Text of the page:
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TWN Info Service on Climate Change (Jun15/04)
30 June 2015
Third World Network  

Maintain differentiation in each element of Paris agreement, say BASIC

New Delhi, 30 June (Indrajit Bose) — Ministers and representatives from the BASIC countries consider that ambition and effectiveness would be achieved by maintaining differentiation among developed and developing country Parties in each element of the climate agreement in Paris. This would enhance participation and efforts by all countries, they said in a joint-statement issued from the meeting, made available to Third World Network (TWN).

The BASIC countries comprise Brazil, South Africa, India and China. The joint-statement was  made at the conclusion of the 20th BASIC Ministerial Meeting on Climate Change, which was held in in the Permanent Mission of Brazil to the United Nations in New York on 27-28 June 2015.

The statement reaffirmed that the process and outcome of the Ad-hoc Working Group on the Durban Platform for Enhanced Action (ADP) “should be guided by and be in full accordance with all principles and provisions of the UNFCCC (United Nations Framework Convention on Climate Change)”.

The ministers and their representatives underscored the need for the Paris Agreement to address in a balanced manner, all six elements identified in the Durban mandate – mitigation, adaptation, finance, capacity-building, technology development and transfer, transparency of action and support. “An ambitious outcome of the ADP should not focus solely on mitigation, but should also address the other elements in a balanced and comprehensive manner,” they stressed.

Izabella Teixeira, Minister for the Environment of Brazil, Edna Molewa, Minister of Environmental Affairs of South Africa, Xie Zhenhua, Special Representative for Climate Change Affairs of China and Ravi Shankar Prasad, Joint Secretary, Ministry of Environment, Forests and Climate Change of India attended the meeting.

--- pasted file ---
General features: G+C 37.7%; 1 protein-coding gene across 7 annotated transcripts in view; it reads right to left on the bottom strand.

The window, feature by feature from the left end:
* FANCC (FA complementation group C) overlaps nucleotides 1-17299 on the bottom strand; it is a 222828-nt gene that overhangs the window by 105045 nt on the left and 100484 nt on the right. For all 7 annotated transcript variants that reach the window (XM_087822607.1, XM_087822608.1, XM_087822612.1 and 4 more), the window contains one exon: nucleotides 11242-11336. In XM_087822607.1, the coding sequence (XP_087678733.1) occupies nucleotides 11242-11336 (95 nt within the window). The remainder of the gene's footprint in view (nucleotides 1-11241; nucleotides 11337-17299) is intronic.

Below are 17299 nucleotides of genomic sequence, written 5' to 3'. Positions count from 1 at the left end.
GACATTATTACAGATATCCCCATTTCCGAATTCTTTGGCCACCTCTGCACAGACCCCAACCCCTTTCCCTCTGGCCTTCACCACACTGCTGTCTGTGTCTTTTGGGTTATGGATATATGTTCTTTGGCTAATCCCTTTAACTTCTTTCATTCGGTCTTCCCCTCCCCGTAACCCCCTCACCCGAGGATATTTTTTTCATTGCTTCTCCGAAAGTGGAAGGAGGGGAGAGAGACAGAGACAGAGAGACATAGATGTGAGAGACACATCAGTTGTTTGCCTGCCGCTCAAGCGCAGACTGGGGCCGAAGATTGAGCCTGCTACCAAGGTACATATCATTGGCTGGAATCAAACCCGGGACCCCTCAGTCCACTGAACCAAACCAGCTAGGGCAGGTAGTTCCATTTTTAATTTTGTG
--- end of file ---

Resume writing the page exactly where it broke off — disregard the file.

They also stressed the need to accelerate the pace of negotiations under the ADP and looked forward to a streamlined and concise document prepared by the Co-chairs of the working group, to facilitate substantive progress in the negotiations of the Paris Agreement.

(At the recently concluded climate change negotiations in Bonn from 1-11 June, developing countries reflected that modest progress had been made under the ADP and welcomed the proposal by the Co-chairs to produce on 24 July, a more streamlined, concise and consolidated text to allow for substantive negotiations which will begin late August. For more on this, read TWN Update here).

The statement emphasized that the “negotiations at the forthcoming ADP sessions should focus on the core provisions to be included in a protocol, another legal instrument or agreed outcome with legal force under the Convention”. The ministers highlighted that “the document being prepared by the ADP co-chairs should be concise, including all core elements of the Durban mandate. Further detailing of the provisions, including modalities and technical aspects, could be addressed in COP (Conference of Parties) decisions, as agreed by Parties”.

They concurred that “the agreement must provide an equitable, inclusive and effective framework within which Parties can enhance actions to keep the world on a path to limiting the increase in average global temperature to below 2 degree Celsius and to enable adaptation in response to unavoidable adverse effects of climate change”.

The statement also underscored that “commitments under the Paris Agreement will be in accordance with the principles and provisions of the Convention”. “Contributions will be nationally determined and reflect each Party’s highest possible effort, in accordance with its common but differentiated responsibilities and respective capabilities. Contributions should be comprehensive, addressing, mitigation, adaptation and the provision of support by developed to developing countries,” read the joint statement.

The ministers affirmed “the agreement should enable Parties to enhance the implementation of the Convention, without regression on existing commitments”. They further agreed that the “2015 agreement should ensure transparency, keep its implementation under review and provide for further cooperative action under the Convention to address any gaps that may arise”.

On mitigation, the ministers underscored the need for “the provisions of the agreement to fully reflect differentiated responsibilities and distinct development stages of developed and developing countries, with developed countries taking the lead by undertaking ambitious, economy-wide, absolute emission reduction targets and providing finance and technology support to developing countries”. At the same time, “developing countries will enhance their efforts, in the context of sustainable development, enabled and supported by finance, technology development and transfer and capacity-building from developed countries”.